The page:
When the blue-circled date on the calendar showed 22/02/2020 a double header involving the Dubs was always on the cards. Especially red, yellow and black ones.
‘Tús maith leath na hoibre’ (‘A good start is half the job’) was significantly proved or disproved last Saturday, depending on your disputed point of view. Whereas the Dublin hurlers started well, they only half finished the job. The footballers did the polar opposite, in cold conditions.
Thus, even the most random of finicky Football Snobs will hardly quibble if one takes both games in tandem. Actually, substitute ‘especially’ for ‘even’ as the curtain-raiser in Croker with the small ball proved to be the inferior spectacle.
Put it this way: whereas the football game was fluent and free flowing the hurling game was fitful and frees-flowing. The ref in the Dublin v Wexford contest proved to be so fond of his effin’ mouth organ that he came across as Whistling Phil McHugh dressed up as Colonel Bogey. It might be argued that at least he was as fussy with the Middle Easterners as he was with the Sunny South Easterners.
A sure sign of that even-mouthyness was the lay-in on the sideline where the two managers laid in to each other with the furious verbals which were a deal wilder than anything ever uttered by Oscar. This clash of the Dalcassian and the Galwegian (Baile Átha Cliath-born bainisteoirí do not do bull-like bellowing). They made a Weigh-in at Las Vegas look like the Way-in to an effete Girls’ Finishing School in Lausanne, Switzerland.
For those who were excused the Blip-reading class in school a typical exchange went as follows:
Deontay Fitzgerald: +%&@£^£?@ !!!!
Tyson M. Kenny: *%77?:$% ?& !!!!!!
Unfortunately, this even-blow for the go-slow marginally affected Dublin the more (biased? moi?) for they were the team who were patently up for the game, even though it was Wexford who had to come up for the game.
In the end the 13-man winning team with Zurich on their heather purple and ragwort yellow ganseys finished up like it was their gnome game: defeating the 14-man Dubs by two points up although they themselves were two men down.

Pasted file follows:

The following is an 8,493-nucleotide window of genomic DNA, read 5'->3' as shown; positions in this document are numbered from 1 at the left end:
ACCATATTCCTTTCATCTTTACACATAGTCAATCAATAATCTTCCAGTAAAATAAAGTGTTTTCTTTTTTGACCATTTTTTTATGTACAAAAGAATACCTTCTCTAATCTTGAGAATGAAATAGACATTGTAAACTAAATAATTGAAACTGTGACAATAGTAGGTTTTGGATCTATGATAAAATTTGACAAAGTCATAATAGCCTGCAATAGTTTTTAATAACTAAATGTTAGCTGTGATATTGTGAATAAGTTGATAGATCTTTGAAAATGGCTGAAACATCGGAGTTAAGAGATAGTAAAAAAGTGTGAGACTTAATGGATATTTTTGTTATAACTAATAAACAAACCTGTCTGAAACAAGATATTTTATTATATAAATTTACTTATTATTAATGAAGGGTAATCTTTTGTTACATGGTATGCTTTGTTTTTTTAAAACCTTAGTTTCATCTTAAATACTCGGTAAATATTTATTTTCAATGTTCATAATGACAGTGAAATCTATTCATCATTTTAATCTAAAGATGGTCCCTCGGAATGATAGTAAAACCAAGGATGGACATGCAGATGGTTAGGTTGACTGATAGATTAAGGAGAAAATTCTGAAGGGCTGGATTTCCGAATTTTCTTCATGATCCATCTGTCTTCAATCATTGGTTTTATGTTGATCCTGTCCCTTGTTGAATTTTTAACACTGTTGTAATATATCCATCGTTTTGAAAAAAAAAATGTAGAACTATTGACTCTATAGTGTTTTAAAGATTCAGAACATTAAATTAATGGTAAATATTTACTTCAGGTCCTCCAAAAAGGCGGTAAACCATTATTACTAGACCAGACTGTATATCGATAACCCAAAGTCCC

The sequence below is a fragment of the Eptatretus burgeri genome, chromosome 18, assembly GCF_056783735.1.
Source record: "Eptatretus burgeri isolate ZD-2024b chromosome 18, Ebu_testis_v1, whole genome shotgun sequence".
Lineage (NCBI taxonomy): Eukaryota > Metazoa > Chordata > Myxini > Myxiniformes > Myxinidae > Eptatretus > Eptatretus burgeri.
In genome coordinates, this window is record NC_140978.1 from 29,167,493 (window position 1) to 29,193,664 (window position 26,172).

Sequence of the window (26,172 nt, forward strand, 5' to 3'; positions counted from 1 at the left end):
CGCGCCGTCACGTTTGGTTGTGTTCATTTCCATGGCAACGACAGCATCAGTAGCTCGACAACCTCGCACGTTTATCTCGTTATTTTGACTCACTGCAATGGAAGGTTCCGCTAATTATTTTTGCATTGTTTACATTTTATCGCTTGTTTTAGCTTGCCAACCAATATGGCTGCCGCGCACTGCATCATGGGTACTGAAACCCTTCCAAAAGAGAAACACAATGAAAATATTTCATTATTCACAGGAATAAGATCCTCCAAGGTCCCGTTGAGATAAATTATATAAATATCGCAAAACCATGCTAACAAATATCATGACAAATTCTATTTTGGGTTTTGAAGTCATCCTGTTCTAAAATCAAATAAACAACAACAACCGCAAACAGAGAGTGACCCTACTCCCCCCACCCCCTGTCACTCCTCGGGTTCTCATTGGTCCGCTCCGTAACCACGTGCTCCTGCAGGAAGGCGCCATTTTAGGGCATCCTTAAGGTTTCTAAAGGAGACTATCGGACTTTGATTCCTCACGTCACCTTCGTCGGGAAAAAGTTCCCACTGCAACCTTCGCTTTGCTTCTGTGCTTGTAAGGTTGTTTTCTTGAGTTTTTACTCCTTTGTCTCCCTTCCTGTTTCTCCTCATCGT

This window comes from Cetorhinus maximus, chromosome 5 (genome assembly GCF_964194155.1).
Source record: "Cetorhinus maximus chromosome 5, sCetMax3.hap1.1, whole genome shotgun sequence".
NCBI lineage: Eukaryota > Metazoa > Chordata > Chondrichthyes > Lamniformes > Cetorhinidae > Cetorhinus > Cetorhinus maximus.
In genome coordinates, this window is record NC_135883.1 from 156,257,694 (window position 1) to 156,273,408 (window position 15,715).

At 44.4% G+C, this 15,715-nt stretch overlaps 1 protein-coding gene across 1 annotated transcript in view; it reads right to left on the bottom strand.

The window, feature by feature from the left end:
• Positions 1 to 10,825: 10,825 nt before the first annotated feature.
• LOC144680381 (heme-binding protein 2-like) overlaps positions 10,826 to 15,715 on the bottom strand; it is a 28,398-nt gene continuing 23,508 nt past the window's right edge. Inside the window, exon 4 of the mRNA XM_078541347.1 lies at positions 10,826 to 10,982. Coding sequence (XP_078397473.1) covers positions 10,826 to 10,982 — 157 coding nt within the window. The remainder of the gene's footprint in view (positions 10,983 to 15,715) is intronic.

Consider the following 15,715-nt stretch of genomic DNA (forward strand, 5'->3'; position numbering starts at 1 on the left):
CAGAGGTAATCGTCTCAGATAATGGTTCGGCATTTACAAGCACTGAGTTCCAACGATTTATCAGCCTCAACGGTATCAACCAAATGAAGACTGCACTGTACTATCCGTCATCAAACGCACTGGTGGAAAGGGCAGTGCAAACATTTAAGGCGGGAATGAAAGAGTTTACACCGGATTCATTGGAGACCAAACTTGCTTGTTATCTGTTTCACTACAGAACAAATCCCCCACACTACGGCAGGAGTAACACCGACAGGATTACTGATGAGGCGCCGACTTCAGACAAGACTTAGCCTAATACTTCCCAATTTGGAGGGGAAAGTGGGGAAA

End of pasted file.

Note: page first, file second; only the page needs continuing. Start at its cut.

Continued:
Oddly, both teams finished square in one respect: their captains and supreme stick men, Danny Sutcliffe and Lee Chin, both departed the scene early in the second half. One suspects neither was fully recovered from their respective injury niggles.
Despite their narrow loss, the Dublin wielders of the hurl (not hurley) showed themselves to be slick, combative and athletic in all six lines of the team. Things bode well for the future with the hardy likes of James Madden of Ballyboden St. Enda’s not far from enjoying the prolonged esteem of the Dublin crowd in the near future. One is optimistic the hurlers will take a leaf out of the footballers’ Triumphant playbook.
The unfair showing of the red card by the rules-ridden Réiteoir to the Fighting Prince of Whitehall Gaels, Eoghan O’ Donnell, reminded one of the latter’s namesake. Red Hugh O Donnell to this day still remains the only prisoner (along with the two O’Neill ball-boys from the Red Hand County of Tyrone) to escape from captivity in that HQ of Fussy Officialdom, Dublin Castle, during the memorable Championship of 1592.
Donegal and Dublin are linked and not just by their Capital D’s: Harry Dalton, that jewel of a dual player, lived on Errigal Road, D 12. Heffo actually called up to Harry’s house in the 70’s to plead with him to declare for the big ball team but the magical hitter of the sliotar wasn’t for turning.